Farewell, My Nation: The American Indian and the United States in the Nineteenth Century

Farewell, My Nation: The American Indian and the United States in the Nineteenth Century

Farewell, My Nation: The American Indian and the United States in the Nineteenth Century

Farewell, My Nation: The American Indian and the United States in the Nineteenth Century

Synopsis

Like its predecessor, the second edition of Philip Weeks's highly popular volume illuminates the problems caused by westward expansion in the nineteenth century, as battle after battle was fought, treaty after treaty was broken. Weeks discusses the three possible resolutions undertaken in varying degrees by the U. S. government -separation, concentration, and Americanization- as he guides the reader through the significant changes in Indian-White relations during this pivotal time.

Informed by the latest scholarship and expanded to consider the entire scope of U. S-Indian relations in the nineteenth century, the second edition of the engaging Farewell, My Nation provides important supplemental reading for the U. S history survey and essential text for courses in American Indian studies.

Excerpt

They could now get on with the task of burying the dead. For the previous three days, the last three of the old year, a ferocious winter storm had pummeled the upper plains. By the morning of New Year's Day, 1891, the blizzard had blown itself out and the sun began to break through the grey clouds. As the sky cleared, a train of wagons accompanied by individuals on horseback set out from Pine Ridge agency, situated near the southwestern corner of the Sioux's Pine Ridge reservation in South Dakota. The party's destination was the valley of Wounded Knee Creek some twenty miles to the east. There, Sioux and troops of the U.S. Seventh Cavalry had battled on December 29, 1890, leaving twenty-five soldiers dead, thirty-nine wounded, and hundreds of Sioux either killed or severely wounded.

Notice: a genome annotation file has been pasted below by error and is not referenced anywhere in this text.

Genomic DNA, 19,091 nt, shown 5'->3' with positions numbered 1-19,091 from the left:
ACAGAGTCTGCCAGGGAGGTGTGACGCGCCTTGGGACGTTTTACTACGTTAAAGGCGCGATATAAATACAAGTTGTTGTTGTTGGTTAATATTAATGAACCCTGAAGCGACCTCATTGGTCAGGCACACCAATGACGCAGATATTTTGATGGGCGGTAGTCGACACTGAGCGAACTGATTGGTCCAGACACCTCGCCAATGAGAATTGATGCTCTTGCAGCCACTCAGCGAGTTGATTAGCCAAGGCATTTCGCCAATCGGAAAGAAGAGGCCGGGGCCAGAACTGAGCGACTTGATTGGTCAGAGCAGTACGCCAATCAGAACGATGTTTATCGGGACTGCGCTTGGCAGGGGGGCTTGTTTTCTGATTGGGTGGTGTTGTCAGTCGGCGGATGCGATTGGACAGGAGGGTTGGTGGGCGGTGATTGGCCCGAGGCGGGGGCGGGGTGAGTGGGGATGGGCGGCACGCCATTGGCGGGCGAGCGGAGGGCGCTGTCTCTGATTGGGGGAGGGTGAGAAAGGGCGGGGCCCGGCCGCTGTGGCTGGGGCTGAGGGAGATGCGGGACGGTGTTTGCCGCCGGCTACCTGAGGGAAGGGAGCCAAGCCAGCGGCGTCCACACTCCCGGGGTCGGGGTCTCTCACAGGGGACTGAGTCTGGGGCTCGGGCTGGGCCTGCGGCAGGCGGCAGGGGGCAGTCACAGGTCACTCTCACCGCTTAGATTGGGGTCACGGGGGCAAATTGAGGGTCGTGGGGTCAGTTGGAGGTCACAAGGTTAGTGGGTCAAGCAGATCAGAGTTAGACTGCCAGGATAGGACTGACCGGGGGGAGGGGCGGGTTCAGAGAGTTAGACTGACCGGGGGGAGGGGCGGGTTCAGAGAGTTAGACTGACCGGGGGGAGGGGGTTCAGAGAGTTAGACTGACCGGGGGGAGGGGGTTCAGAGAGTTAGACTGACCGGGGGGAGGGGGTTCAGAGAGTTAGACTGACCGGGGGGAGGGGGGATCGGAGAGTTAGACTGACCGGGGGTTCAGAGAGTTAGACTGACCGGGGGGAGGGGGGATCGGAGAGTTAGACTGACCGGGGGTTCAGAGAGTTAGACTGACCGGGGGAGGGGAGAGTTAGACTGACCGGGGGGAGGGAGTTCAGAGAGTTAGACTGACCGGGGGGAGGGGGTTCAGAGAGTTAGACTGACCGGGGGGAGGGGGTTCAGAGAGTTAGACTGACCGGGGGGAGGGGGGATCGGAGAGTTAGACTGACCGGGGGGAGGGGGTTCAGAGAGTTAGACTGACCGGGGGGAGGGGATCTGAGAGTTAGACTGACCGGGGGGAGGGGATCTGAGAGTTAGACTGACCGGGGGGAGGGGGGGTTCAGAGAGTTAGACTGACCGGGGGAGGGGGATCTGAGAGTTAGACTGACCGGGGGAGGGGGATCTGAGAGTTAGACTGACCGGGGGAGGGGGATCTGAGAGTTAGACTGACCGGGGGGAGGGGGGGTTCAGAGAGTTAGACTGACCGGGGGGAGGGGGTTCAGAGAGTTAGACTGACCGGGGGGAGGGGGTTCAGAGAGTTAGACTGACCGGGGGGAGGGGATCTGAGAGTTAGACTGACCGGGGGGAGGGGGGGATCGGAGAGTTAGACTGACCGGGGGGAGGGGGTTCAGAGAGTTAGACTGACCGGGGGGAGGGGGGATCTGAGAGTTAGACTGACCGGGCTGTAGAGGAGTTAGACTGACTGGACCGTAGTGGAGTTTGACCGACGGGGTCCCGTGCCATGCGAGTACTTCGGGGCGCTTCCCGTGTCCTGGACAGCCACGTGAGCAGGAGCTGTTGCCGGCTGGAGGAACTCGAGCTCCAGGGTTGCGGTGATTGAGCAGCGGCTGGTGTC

The Sioux who fell at Wounded Knee were followers of the Paiute mystic Wovoka, whose message combining Indian mysticism and Christian millennialism had found a substantial following among western tribes in the late 1880s. All Indians, Wovoka preached, must adopt a pacific lifestyle. They must put violence . . .

Search by... Author
Show... All Results Primary Sources Peer-reviewed

Oops!

An unknown error has occurred. Please click the button below to reload the page. If the problem persists, please try again in a little while.